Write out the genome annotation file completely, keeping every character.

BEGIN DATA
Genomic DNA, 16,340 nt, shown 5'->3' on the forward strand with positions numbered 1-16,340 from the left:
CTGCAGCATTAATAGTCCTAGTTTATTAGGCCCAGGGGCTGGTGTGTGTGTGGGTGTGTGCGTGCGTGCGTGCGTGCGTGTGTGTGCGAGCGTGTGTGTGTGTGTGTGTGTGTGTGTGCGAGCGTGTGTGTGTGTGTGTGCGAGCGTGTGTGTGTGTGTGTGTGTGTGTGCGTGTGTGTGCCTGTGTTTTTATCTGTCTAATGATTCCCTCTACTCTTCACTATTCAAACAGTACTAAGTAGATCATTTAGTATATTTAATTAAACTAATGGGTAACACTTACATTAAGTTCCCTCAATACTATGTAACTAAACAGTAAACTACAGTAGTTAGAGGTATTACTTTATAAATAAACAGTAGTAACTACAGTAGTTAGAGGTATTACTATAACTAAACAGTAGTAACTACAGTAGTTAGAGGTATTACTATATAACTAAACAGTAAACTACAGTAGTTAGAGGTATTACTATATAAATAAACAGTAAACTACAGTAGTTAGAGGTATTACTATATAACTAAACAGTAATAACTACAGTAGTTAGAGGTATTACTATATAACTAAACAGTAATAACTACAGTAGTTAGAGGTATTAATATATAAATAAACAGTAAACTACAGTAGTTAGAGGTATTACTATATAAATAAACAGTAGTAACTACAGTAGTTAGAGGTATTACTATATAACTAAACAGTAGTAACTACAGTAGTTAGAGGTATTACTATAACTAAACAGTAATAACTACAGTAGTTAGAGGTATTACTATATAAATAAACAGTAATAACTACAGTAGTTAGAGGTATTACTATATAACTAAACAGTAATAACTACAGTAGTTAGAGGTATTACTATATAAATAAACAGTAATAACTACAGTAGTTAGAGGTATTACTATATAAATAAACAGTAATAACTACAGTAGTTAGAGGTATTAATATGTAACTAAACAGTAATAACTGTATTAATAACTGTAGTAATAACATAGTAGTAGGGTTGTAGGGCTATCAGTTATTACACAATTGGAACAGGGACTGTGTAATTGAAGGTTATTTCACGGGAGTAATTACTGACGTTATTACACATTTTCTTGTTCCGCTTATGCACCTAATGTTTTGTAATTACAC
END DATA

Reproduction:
Genomic DNA, 16,340 nt, shown 5'->3' on the forward strand with positions numbered 1-16,340 from the left:
CTGCAGCATTAATAGTCCTAGTTTATTAGGCCCAGGGGCTGGTGTGTGTGTGGGTGTGTGCGTGCGTGCGTGCGTGCGTGTGTGTGCGAGCGTGTGTGTGTGTGTGTGTGTGTGTGTGCGAGCGTGTGTGTGTGTGTGTGCGAGCGTGTGTGTGTGTGTGTGTGTGTGTGCGTGTGTGTGCCTGTGTTTTTATCTGTCTAATGATTCCCTCTACTCTTCACTATTCAAACAGTACTAAGTAGATCATTTAGTATATTTAATTAAACTAATGGGTAACACTTACATTAAGTTCCCTCAATACTATGTAACTAAACAGTAAACTACAGTAGTTAGAGGTATTACTTTATAAATAAACAGTAGTAACTACAGTAGTTAGAGGTATTACTATAACTAAACAGTAGTAACTACAGTAGTTAGAGGTATTACTATATAACTAAACAGTAAACTACAGTAGTTAGAGGTATTACTATATAAATAAACAGTAAACTACAGTAGTTAGAGGTATTACTATATAACTAAACAGTAATAACTACAGTAGTTAGAGGTATTACTATATAACTAAACAGTAATAACTACAGTAGTTAGAGGTATTAATATATAAATAAACAGTAAACTACAGTAGTTAGAGGTATTACTATATAAATAAACAGTAGTAACTACAGTAGTTAGAGGTATTACTATATAACTAAACAGTAGTAACTACAGTAGTTAGAGGTATTACTATAACTAAACAGTAATAACTACAGTAGTTAGAGGTATTACTATATAAATAAACAGTAATAACTACAGTAGTTAGAGGTATTACTATATAACTAAACAGTAATAACTACAGTAGTTAGAGGTATTACTATATAAATAAACAGTAATAACTACAGTAGTTAGAGGTATTACTATATAAATAAACAGTAATAACTACAGTAGTTAGAGGTATTAATATGTAACTAAACAGTAATAACTGTATTAATAACTGTAGTAATAACATAGTAGTAGGGTTGTAGGGCTATCAGTTATTACACAATTGGAACAGGGACTGTGTAATTGAAGGTTATTTCACGGGAGTAATTACTGACGTTATTACACATTTTCTTGTTCCGCTTATGCACCTAATGTTTTGTAATTACAC